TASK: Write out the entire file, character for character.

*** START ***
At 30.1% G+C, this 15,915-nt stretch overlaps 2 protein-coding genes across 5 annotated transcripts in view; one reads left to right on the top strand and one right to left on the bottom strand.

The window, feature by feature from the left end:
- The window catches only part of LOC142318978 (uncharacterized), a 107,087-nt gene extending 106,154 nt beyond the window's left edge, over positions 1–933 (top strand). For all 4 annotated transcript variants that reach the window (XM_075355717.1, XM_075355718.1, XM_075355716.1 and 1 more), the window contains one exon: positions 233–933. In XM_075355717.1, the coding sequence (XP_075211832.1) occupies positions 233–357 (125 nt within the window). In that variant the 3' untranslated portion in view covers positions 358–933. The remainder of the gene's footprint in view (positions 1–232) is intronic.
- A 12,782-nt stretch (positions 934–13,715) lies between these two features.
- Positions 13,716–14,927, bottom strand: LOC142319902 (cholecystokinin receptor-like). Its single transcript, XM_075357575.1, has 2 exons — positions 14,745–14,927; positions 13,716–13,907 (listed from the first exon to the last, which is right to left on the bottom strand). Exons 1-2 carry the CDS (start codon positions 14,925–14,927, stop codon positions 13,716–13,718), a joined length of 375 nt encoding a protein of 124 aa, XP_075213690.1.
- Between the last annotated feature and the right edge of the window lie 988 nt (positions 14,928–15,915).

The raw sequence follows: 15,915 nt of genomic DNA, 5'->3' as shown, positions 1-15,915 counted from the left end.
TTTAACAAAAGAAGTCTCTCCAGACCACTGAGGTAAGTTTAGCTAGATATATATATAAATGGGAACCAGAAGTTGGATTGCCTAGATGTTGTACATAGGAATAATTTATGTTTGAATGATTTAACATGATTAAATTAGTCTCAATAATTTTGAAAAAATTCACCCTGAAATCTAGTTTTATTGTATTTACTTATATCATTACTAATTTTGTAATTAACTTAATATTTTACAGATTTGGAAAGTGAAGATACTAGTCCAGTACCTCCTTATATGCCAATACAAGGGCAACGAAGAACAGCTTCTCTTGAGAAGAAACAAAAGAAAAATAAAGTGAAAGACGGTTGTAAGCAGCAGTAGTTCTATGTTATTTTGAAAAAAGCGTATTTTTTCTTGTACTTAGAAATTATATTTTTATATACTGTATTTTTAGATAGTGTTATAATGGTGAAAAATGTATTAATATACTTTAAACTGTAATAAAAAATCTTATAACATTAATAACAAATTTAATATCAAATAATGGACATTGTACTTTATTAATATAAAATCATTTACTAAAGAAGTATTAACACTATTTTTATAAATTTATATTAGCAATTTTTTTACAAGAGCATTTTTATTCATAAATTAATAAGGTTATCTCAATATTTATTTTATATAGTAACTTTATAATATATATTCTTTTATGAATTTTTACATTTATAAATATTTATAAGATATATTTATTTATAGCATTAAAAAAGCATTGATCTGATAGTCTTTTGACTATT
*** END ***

At 30.1% G+C, this 15,915-nt stretch overlaps 2 protein-coding genes across 5 annotated transcripts in view; one reads left to right on the top strand and one right to left on the bottom strand.

The window, feature by feature from the left end:
- The window catches only part of LOC142318978 (uncharacterized), a 107,087-nt gene extending 106,154 nt beyond the window's left edge, over positions 1–933 (top strand). For all 4 annotated transcript variants that reach the window (XM_075355717.1, XM_075355718.1, XM_075355716.1 and 1 more), the window contains one exon: positions 233–933. In XM_075355717.1, the coding sequence (XP_075211832.1) occupies positions 233–357 (125 nt within the window). In that variant the 3' untranslated portion in view covers positions 358–933. The remainder of the gene's footprint in view (positions 1–232) is intronic.
- A 12,782-nt stretch (positions 934–13,715) lies between these two features.
- Positions 13,716–14,927, bottom strand: LOC142319902 (cholecystokinin receptor-like). Its single transcript, XM_075357575.1, has 2 exons — positions 14,745–14,927; positions 13,716–13,907 (listed from the first exon to the last, which is right to left on the bottom strand). Exons 1-2 carry the CDS (start codon positions 14,925–14,927, stop codon positions 13,716–13,718), a joined length of 375 nt encoding a protein of 124 aa, XP_075213690.1.
- Between the last annotated feature and the right edge of the window lie 988 nt (positions 14,928–15,915).

The raw sequence follows: 15,915 nt of genomic DNA, 5'->3' as shown, positions 1-15,915 counted from the left end.
TTTAACAAAAGAAGTCTCTCCAGACCACTGAGGTAAGTTTAGCTAGATATATATATAAATGGGAACCAGAAGTTGGATTGCCTAGATGTTGTACATAGGAATAATTTATGTTTGAATGATTTAACATGATTAAATTAGTCTCAATAATTTTGAAAAAATTCACCCTGAAATCTAGTTTTATTGTATTTACTTATATCATTACTAATTTTGTAATTAACTTAATATTTTACAGATTTGGAAAGTGAAGATACTAGTCCAGTACCTCCTTATATGCCAATACAAGGGCAACGAAGAACAGCTTCTCTTGAGAAGAAACAAAAGAAAAATAAAGTGAAAGACGGTTGTAAGCAGCAGTAGTTCTATGTTATTTTGAAAAAAGCGTATTTTTTCTTGTACTTAGAAATTATATTTTTATATACTGTATTTTTAGATAGTGTTATAATGGTGAAAAATGTATTAATATACTTTAAACTGTAATAAAAAATCTTATAACATTAATAACAAATTTAATATCAAATAATGGACATTGTACTTTATTAATATAAAATCATTTACTAAAGAAGTATTAACACTATTTTTATAAATTTATATTAGCAATTTTTTTACAAGAGCATTTTTATTCATAAATTAATAAGGTTATCTCAATATTTATTTTATATAGTAACTTTATAATATATATTCTTTTATGAATTTTTACATTTATAAATATTTATAAGATATATTTATTTATAGCATTAAAAAAGCATTGATCTGATAGTCTTTTGACTATT